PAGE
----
But it could always make a comeback.

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By the time President Joe Biden took a seat behind the Resolute Desk and started his first day of work, the Oval Office had already been swiftly redecorated for him. His family pictures were framed and neatly arranged in front of a bust of Latino-American labor leader and civil rights activist Cesar Chavez. A portrait of Benjamin Franklin replaced the painting of Andrew Jackson that had been on the wall for the past four years. And the previous president's red "Diet Coke button" had been removed from the desk, too.  

WASHINGTON, DC - FEBRUARY 22: President Donald Trump is reflect
A photo of the resolute desk in the Oval Office desk as seen on February 22, 2019.
| Credit: The Washington Post / Contributor/Getty Images

On Thursday morning, British journalist Tom Newton Dunn shared side-by-side pictures of Biden and former President Donald Trump sitting behind their desks, noting one significant difference. "When [journalist Tom Shipman] and I interviewed Donald Trump in 2019, we became fascinated by what the little red button did," he tweeted. "Eventually Trump pressed it, and a butler swiftly brought in a Diet Coke on a silver platter. It's gone now." 

Dunn isn't the first to note the existence of the button. During an April 2017 Oval Office interview with the Associated Press, journalist Julie Pace also got to see it in action. "With the push of a red button placed on the Resolute Desk that presidents have used for decades, a White House butler soon arrived with a Coke for the president," she wrote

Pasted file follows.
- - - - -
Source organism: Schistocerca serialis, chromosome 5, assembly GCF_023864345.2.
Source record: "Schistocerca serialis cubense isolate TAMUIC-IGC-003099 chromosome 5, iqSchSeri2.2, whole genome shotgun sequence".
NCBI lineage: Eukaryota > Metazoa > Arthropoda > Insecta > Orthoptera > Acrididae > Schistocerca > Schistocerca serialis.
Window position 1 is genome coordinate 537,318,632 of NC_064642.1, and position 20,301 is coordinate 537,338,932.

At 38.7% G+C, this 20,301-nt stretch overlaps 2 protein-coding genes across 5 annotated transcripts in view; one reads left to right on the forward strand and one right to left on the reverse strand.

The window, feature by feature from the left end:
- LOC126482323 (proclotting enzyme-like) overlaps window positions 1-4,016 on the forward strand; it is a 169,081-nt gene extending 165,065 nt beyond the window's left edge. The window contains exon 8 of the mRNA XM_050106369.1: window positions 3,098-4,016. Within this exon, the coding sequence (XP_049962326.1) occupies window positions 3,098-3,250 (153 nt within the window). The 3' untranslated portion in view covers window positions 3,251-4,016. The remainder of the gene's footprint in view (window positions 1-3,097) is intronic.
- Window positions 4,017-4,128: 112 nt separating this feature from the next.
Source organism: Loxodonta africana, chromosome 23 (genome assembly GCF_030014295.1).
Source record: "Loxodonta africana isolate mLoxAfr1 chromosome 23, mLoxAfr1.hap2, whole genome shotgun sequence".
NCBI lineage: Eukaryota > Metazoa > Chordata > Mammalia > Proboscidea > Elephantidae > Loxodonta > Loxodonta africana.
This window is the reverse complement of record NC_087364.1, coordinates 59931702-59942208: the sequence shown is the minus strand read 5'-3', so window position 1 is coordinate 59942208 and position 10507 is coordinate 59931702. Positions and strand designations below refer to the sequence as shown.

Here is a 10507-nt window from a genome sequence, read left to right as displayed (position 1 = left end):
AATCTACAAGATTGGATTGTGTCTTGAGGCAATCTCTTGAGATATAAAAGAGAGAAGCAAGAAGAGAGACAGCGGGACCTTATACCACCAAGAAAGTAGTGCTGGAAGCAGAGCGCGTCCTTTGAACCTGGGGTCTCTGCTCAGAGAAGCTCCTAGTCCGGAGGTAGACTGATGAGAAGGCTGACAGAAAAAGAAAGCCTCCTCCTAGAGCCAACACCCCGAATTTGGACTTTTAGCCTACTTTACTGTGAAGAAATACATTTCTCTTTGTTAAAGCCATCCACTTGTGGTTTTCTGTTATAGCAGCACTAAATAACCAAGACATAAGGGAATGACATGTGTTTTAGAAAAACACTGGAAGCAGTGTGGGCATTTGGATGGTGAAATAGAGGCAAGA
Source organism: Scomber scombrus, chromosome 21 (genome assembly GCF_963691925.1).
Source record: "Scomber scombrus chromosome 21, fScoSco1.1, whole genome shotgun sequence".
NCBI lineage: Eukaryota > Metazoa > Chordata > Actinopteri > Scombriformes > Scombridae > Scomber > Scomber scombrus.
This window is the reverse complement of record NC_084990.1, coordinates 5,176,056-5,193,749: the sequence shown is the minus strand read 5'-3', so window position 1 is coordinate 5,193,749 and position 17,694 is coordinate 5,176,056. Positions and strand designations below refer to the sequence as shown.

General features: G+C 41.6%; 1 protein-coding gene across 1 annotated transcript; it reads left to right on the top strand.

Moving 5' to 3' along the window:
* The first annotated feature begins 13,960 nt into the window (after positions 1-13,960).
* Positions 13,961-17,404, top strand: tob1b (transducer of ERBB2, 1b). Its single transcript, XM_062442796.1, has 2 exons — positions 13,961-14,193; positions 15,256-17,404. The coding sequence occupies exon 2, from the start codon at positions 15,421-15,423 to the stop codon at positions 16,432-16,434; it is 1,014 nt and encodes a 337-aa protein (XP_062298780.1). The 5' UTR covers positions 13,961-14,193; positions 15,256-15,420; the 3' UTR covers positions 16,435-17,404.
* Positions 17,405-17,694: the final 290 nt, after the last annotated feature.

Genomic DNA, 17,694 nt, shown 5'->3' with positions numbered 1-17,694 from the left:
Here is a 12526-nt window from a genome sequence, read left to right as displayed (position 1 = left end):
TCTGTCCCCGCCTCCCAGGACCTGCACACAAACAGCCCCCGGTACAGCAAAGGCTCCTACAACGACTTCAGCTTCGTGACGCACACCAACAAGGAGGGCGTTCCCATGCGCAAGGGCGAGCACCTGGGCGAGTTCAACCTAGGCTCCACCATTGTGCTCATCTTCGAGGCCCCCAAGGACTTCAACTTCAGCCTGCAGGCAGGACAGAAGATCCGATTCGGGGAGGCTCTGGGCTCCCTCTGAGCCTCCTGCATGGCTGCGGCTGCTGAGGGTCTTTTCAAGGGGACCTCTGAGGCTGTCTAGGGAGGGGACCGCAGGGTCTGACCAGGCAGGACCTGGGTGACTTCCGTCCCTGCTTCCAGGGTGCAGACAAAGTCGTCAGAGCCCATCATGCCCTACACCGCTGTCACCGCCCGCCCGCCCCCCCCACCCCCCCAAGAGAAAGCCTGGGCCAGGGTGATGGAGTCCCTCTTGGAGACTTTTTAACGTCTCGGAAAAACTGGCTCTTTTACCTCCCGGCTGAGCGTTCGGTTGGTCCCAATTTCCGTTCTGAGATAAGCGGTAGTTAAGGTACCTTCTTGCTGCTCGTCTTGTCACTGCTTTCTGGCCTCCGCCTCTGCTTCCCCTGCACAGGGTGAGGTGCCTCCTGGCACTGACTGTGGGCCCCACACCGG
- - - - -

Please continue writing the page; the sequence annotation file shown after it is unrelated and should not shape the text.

Demetri Sevastopulo, a Washington, D.C. correspondent for the Financial Times also mentioned its presence on the top of Trump's desk. "'This isn't the nuclear button, is it?' I joke, pointing," he wrote. "'No, no, everyone thinks it is,' Trump says on cue, before leaning over and pressing it to order some Cokes. 'Everyone does get a little nervous when I press that button.'" 

According to The Independent, a former White House communications aide said that Trump would use the button to jokingly make Oval Office visitors nervous. "Out of nowhere, he'd suddenly press the button," Chris Sims wrote in his book, Team of Vipers. "Not sure what to do, guests would look at one another with raised eyebrows. Moments later, a steward would enter the room carrying a glass filled with Diet Coke on a silver platter, and Trump would burst out laughing."

But Trump didn't add the buzzed about (and frequently buzzed) button to the Oval Office desk: the button and the wooden box that houses it are rumored to have been installed by Lyndon B. Johnson so he could be warned when the First Lady was on her way to see him. 

Subsequent presidents have used it to summon aides when they needed something. In his book Finding My Virginity, Richard Branson said that Barack Obama had buttons, plural, on his desk. "As we stood up to leave I noticed the red buttons on his desk. Obama saw me looking at them," he wrote. "He said, 'They used to be there for emergencies, but now I use them for ordering tea for my guests.'"

President Biden seems to have scrapped the idea of the button entirely, but it could be swiftly returned to the desktop if he changed his mind. Although the First Lady has said that the new prez prefers Coke Zero to Diet Coke, his love for ice cream is well-documented too. Being able to get a pint of Jeni's at the literal touch of a button would be really tempting.

Update January 27, 2021: According to Business Insider, the button has returned to the Resolute Desk in recent days. It's unclear what function Biden has decided to assign to the button. We will update this story as more information becomes available.